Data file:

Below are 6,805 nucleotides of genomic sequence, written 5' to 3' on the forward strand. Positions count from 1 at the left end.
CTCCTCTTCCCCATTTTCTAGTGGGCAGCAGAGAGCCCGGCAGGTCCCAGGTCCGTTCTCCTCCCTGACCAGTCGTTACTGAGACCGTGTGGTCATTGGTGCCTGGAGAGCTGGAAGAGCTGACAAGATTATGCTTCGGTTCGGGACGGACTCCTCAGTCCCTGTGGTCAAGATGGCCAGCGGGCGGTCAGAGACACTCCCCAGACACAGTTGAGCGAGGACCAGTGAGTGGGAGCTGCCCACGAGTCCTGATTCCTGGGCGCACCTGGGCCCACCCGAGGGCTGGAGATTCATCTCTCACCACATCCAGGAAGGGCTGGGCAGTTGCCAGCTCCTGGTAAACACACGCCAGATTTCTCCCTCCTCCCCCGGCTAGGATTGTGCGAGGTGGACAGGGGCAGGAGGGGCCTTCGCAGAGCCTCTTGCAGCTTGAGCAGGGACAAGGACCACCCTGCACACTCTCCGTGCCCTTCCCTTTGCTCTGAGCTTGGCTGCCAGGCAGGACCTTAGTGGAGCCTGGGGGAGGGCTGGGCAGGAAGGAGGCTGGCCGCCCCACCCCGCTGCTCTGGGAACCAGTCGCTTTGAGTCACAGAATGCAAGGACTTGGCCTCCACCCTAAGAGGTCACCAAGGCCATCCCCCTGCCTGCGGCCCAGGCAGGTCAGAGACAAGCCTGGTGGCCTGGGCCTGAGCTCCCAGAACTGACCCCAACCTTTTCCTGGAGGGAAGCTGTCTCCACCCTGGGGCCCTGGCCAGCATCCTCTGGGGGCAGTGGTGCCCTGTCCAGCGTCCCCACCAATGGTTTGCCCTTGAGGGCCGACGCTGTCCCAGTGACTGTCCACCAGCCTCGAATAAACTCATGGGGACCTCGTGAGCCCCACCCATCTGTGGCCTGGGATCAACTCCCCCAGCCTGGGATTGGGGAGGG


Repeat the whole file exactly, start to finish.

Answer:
Below are 6,805 nucleotides of genomic sequence, written 5' to 3' on the forward strand. Positions count from 1 at the left end.
CTCCTCTTCCCCATTTTCTAGTGGGCAGCAGAGAGCCCGGCAGGTCCCAGGTCCGTTCTCCTCCCTGACCAGTCGTTACTGAGACCGTGTGGTCATTGGTGCCTGGAGAGCTGGAAGAGCTGACAAGATTATGCTTCGGTTCGGGACGGACTCCTCAGTCCCTGTGGTCAAGATGGCCAGCGGGCGGTCAGAGACACTCCCCAGACACAGTTGAGCGAGGACCAGTGAGTGGGAGCTGCCCACGAGTCCTGATTCCTGGGCGCACCTGGGCCCACCCGAGGGCTGGAGATTCATCTCTCACCACATCCAGGAAGGGCTGGGCAGTTGCCAGCTCCTGGTAAACACACGCCAGATTTCTCCCTCCTCCCCCGGCTAGGATTGTGCGAGGTGGACAGGGGCAGGAGGGGCCTTCGCAGAGCCTCTTGCAGCTTGAGCAGGGACAAGGACCACCCTGCACACTCTCCGTGCCCTTCCCTTTGCTCTGAGCTTGGCTGCCAGGCAGGACCTTAGTGGAGCCTGGGGGAGGGCTGGGCAGGAAGGAGGCTGGCCGCCCCACCCCGCTGCTCTGGGAACCAGTCGCTTTGAGTCACAGAATGCAAGGACTTGGCCTCCACCCTAAGAGGTCACCAAGGCCATCCCCCTGCCTGCGGCCCAGGCAGGTCAGAGACAAGCCTGGTGGCCTGGGCCTGAGCTCCCAGAACTGACCCCAACCTTTTCCTGGAGGGAAGCTGTCTCCACCCTGGGGCCCTGGCCAGCATCCTCTGGGGGCAGTGGTGCCCTGTCCAGCGTCCCCACCAATGGTTTGCCCTTGAGGGCCGACGCTGTCCCAGTGACTGTCCACCAGCCTCGAATAAACTCATGGGGACCTCGTGAGCCCCACCCATCTGTGGCCTGGGATCAACTCCCCCAGCCTGGGATTGGGGAGGG